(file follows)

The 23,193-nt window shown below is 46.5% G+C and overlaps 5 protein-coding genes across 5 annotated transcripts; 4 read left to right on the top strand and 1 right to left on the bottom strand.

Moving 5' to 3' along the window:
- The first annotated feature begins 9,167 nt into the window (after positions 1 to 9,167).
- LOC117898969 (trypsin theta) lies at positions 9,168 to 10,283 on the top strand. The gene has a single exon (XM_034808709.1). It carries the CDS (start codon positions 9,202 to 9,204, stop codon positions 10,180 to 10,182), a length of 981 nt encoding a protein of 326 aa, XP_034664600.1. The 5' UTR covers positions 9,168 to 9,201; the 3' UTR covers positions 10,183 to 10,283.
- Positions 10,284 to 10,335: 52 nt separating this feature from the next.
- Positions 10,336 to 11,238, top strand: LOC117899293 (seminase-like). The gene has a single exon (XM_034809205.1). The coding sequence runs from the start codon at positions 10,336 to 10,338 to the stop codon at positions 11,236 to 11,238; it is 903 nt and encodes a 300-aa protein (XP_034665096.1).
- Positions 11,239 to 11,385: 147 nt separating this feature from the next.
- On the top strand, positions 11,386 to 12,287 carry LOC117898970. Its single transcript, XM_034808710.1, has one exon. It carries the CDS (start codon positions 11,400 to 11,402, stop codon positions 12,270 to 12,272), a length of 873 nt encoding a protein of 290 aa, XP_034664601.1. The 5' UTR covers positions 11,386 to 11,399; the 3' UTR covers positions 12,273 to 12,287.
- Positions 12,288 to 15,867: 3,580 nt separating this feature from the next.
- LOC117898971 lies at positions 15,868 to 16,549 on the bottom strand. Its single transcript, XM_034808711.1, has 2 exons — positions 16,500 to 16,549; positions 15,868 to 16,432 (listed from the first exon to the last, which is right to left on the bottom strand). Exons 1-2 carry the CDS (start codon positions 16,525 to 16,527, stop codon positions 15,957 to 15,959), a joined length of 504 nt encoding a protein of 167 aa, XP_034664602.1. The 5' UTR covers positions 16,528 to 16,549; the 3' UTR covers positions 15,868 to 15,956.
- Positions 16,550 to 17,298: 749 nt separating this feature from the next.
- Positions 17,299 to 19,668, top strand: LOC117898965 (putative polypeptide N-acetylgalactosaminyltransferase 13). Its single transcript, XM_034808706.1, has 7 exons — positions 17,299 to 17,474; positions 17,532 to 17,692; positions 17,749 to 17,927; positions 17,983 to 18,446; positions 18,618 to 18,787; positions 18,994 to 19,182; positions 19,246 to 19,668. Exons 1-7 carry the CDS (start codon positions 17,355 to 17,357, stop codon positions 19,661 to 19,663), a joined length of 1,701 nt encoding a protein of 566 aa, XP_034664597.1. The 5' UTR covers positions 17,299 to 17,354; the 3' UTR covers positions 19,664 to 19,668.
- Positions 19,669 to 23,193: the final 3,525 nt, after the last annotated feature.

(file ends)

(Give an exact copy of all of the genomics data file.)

The 23,193-nt window shown below is 46.5% G+C and overlaps 5 protein-coding genes across 5 annotated transcripts; 4 read left to right on the top strand and 1 right to left on the bottom strand.

Moving 5' to 3' along the window:
- The first annotated feature begins 9,167 nt into the window (after positions 1 to 9,167).
- LOC117898969 (trypsin theta) lies at positions 9,168 to 10,283 on the top strand. The gene has a single exon (XM_034808709.1). It carries the CDS (start codon positions 9,202 to 9,204, stop codon positions 10,180 to 10,182), a length of 981 nt encoding a protein of 326 aa, XP_034664600.1. The 5' UTR covers positions 9,168 to 9,201; the 3' UTR covers positions 10,183 to 10,283.
- Positions 10,284 to 10,335: 52 nt separating this feature from the next.
- Positions 10,336 to 11,238, top strand: LOC117899293 (seminase-like). The gene has a single exon (XM_034809205.1). The coding sequence runs from the start codon at positions 10,336 to 10,338 to the stop codon at positions 11,236 to 11,238; it is 903 nt and encodes a 300-aa protein (XP_034665096.1).
- Positions 11,239 to 11,385: 147 nt separating this feature from the next.
- On the top strand, positions 11,386 to 12,287 carry LOC117898970. Its single transcript, XM_034808710.1, has one exon. It carries the CDS (start codon positions 11,400 to 11,402, stop codon positions 12,270 to 12,272), a length of 873 nt encoding a protein of 290 aa, XP_034664601.1. The 5' UTR covers positions 11,386 to 11,399; the 3' UTR covers positions 12,273 to 12,287.
- Positions 12,288 to 15,867: 3,580 nt separating this feature from the next.
- LOC117898971 lies at positions 15,868 to 16,549 on the bottom strand. Its single transcript, XM_034808711.1, has 2 exons — positions 16,500 to 16,549; positions 15,868 to 16,432 (listed from the first exon to the last, which is right to left on the bottom strand). Exons 1-2 carry the CDS (start codon positions 16,525 to 16,527, stop codon positions 15,957 to 15,959), a joined length of 504 nt encoding a protein of 167 aa, XP_034664602.1. The 5' UTR covers positions 16,528 to 16,549; the 3' UTR covers positions 15,868 to 15,956.
- Positions 16,550 to 17,298: 749 nt separating this feature from the next.
- Positions 17,299 to 19,668, top strand: LOC117898965 (putative polypeptide N-acetylgalactosaminyltransferase 13). Its single transcript, XM_034808706.1, has 7 exons — positions 17,299 to 17,474; positions 17,532 to 17,692; positions 17,749 to 17,927; positions 17,983 to 18,446; positions 18,618 to 18,787; positions 18,994 to 19,182; positions 19,246 to 19,668. Exons 1-7 carry the CDS (start codon positions 17,355 to 17,357, stop codon positions 19,661 to 19,663), a joined length of 1,701 nt encoding a protein of 566 aa, XP_034664597.1. The 5' UTR covers positions 17,299 to 17,354; the 3' UTR covers positions 19,664 to 19,668.
- Positions 19,669 to 23,193: the final 3,525 nt, after the last annotated feature.